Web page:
New investment stewardship report shows BlackRock’s voting record falls short of its rhetoric and the urgency of the crisis.
New York, NY – Today, BlackRock released a new investment stewardship report. In the report the world’s largest asset manager detailed how it voted during the 2020 shareholder season which was the first big test of the climate commitments it made in January of this year.
While BlackRock released voting briefings for a handful of shareholder votes during the season (including at Barclays, Chevron, Exxon, and Mizuho), until today it had not disclosed how it voted on other key climate shareholder resolutions, including at companies like JPMorgan Chase, Ford, Duke, and Dominion.
Members for the BlackRock’s Big Problem network issued the following statements in response to BlackRock’s latest Investment Stewardship Report:
Ben Cushing, Senior Campaign Representative for the Sierra Club:
“Despite Larry Fink’s pledge to radically reshape BlackRock’s business to address the climate crisis, this shareholder season BlackRock took only baby steps forward by voting the right way on a fraction of the climate tests on the table, and claiming that stronger action is on the way. It failed to vote for climate action at nearly 80% of the companies it identified as not making sufficient progress. BlackRock still has a long way to go before it can credibly claim to be taking the necessary action to meet the scale and urgency of the climate crisis.”
Eli Kasargod-Staub, Executive Director of Majority Action:
“BlackRock and other top asset managers have the outsized voting power and responsibility to hold corporate boards accountable on climate change and demand urgent and fundamental transformation within electric power, finance, transportation, and oil and gas sectors to align to our net-zero future. Despite promises from Larry Fink earlier in the year to put climate change at the center of BlackRock’s investment strategy, BlackRock’s votes from 2020 shows that it still fails to appreciate the magnitude and rapidly increasing speed of the climate crisis.”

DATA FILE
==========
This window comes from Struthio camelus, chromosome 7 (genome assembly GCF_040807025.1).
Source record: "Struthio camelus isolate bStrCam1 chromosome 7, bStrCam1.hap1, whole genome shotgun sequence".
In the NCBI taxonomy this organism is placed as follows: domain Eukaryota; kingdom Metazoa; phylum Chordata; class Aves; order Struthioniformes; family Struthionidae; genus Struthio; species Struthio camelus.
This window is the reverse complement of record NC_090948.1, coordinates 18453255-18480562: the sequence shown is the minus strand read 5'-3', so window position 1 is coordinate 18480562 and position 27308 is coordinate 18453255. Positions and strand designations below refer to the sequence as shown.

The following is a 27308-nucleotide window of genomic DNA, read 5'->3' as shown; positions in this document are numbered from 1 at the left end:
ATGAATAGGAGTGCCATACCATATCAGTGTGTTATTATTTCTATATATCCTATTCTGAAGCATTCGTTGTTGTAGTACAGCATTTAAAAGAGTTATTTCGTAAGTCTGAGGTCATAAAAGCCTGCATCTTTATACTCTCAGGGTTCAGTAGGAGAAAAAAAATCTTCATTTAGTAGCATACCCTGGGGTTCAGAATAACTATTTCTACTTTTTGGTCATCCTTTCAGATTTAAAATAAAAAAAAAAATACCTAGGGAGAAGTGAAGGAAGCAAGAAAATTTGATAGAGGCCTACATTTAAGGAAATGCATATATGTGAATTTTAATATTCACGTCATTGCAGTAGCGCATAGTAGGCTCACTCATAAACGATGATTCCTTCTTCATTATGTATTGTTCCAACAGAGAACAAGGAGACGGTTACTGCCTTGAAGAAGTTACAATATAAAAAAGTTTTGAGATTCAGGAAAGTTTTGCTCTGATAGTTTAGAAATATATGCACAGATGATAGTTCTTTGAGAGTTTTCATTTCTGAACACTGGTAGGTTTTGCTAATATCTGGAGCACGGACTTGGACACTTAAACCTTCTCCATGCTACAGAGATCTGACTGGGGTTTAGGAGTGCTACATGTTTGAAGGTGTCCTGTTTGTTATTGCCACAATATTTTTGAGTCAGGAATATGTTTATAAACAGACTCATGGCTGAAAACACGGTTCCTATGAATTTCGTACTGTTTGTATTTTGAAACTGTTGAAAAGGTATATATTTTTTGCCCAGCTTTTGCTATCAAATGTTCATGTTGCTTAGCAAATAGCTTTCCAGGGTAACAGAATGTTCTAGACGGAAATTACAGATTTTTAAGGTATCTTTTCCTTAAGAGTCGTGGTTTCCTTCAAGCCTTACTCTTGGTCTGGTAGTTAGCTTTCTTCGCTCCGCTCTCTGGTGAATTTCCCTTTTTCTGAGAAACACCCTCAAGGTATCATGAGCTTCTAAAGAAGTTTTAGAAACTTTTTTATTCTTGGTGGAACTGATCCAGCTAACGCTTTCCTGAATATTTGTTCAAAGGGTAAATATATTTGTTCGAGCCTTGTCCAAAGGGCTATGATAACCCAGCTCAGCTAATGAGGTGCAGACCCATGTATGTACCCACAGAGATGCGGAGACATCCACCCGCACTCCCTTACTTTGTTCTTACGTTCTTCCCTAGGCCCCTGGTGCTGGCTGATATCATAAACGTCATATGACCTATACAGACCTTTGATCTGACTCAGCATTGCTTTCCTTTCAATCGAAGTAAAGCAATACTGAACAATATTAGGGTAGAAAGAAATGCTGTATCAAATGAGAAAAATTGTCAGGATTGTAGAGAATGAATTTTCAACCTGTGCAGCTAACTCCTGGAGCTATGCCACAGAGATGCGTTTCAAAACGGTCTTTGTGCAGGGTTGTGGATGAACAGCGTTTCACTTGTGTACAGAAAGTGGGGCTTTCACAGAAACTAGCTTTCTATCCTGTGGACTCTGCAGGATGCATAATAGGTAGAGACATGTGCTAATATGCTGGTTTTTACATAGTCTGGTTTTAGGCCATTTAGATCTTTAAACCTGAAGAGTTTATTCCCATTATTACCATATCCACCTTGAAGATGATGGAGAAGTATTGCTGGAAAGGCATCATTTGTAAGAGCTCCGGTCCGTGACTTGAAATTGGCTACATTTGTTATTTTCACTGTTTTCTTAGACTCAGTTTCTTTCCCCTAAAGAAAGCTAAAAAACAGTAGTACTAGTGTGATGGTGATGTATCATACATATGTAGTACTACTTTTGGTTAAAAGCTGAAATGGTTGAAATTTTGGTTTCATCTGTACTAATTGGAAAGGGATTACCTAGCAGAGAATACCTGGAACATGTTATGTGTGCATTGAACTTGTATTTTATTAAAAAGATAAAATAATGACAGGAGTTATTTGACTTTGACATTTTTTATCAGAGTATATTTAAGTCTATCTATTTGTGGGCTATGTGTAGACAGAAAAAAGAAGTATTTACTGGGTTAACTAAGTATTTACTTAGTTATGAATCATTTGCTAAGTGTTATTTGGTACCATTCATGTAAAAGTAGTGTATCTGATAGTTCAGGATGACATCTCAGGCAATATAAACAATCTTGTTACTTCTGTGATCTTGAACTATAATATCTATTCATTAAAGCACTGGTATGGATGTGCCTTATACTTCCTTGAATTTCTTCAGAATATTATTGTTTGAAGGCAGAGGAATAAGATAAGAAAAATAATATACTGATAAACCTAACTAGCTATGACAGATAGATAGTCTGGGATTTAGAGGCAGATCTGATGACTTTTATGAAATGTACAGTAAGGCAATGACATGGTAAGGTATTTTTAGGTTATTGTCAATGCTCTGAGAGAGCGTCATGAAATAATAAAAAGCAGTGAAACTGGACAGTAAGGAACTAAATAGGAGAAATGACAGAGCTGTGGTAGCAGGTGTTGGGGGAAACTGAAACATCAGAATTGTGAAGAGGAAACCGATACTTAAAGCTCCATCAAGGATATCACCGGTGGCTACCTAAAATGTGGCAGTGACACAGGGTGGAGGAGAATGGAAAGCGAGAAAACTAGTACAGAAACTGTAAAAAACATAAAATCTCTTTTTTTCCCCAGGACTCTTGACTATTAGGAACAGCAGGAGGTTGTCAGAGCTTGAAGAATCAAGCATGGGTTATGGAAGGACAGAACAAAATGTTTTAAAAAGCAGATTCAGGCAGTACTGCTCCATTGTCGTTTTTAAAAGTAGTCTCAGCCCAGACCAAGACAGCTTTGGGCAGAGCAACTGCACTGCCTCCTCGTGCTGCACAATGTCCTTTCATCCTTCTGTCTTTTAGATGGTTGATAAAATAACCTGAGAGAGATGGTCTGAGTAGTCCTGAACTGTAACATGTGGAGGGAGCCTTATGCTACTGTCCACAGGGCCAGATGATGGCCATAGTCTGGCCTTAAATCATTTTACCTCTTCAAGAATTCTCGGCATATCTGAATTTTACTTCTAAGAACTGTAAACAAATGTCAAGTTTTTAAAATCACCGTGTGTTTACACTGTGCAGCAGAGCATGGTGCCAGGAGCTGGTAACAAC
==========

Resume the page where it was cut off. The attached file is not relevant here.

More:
Jason Opeña Disterhoft, Senior Climate and Energy Campaigner, Rainforest Action Network:
“BlackRock faced two clear tests on JPMorgan Chase, the world’s top banker of fossil fuels, and it failed both. It voted to re-elect Lee Raymond, the chief architect of global climate denial, to the board. If BlackRock thinks Lee Raymond is climate-competent, then it must think that literally anyone is. And BlackRock voted against a common-sense carbon-footprinting resolution that would have passed with its support.”
Diana Best, Senior Strategist for the Sunrise Project:
“While we acknowledge that BlackRock ‘took action’ by voting against directors at pure play coal companies like Peabody and Arch, it begs the question why BlackRock, on behalf of its clients, remains invested in such companies at all. For pure play companies like Peabody, the problem isn’t solved by a change in the board, and the thermal coal sector remains in structural decline. Despite global recognition for its climate policies announced in January, BlackRock’s coal exclusion policy clearly falls flat.”
Moira Birss, Climate and Finance Director, Amazon Watch:
“Once again, BlackRock is silent on how it plans to address its role as one of the world’s largest investors in deforestation-risk commodities, which are the second-largest driver of climate change and a major cause of Indigenous rights violations. Even after supporting a Ceres investor guide on deforestation, and as we are fast approaching a severe fire season in the Amazon, BlackRock has yet to make clear how it plans to hold deforestation drivers to account. That must change.”
Key takeaways from BlackRock’s 2020 voting record include:
- BlackRock took action at just 22% of the companies it identified as making insufficient progress on climate. It put the remaining companies “on watch” saying the asset manager will vote against management at these companies in 2021 if they don’t make significant progress.
- BlackRock identified 110 other companies across carbon-intensive sectors to initiate engagement with in the second half of 2020. These companies generally fall into two categories: companies based in emerging market countries that are heavily reliant on carbon-intensive sources of energy, such as coal, and companies in sectors that are in the next wave of tackling climate change, such as financial services, whose emissions generally are what is considered Scope 3. JPMorgan Chase, for example, has provided $268 billion in lending and underwriting to fossil fuel companies since Paris; more information on banks’ role in driving climate change in Banking on Climate Change 2020.
- Deeper analysis from Majority Action on all of BlackRock’s 2020 shareholder votes will be released later today.
For More information or to arrange interviews contact:
Myriam Fallon, firstname.lastname@example.org, 708.546.9001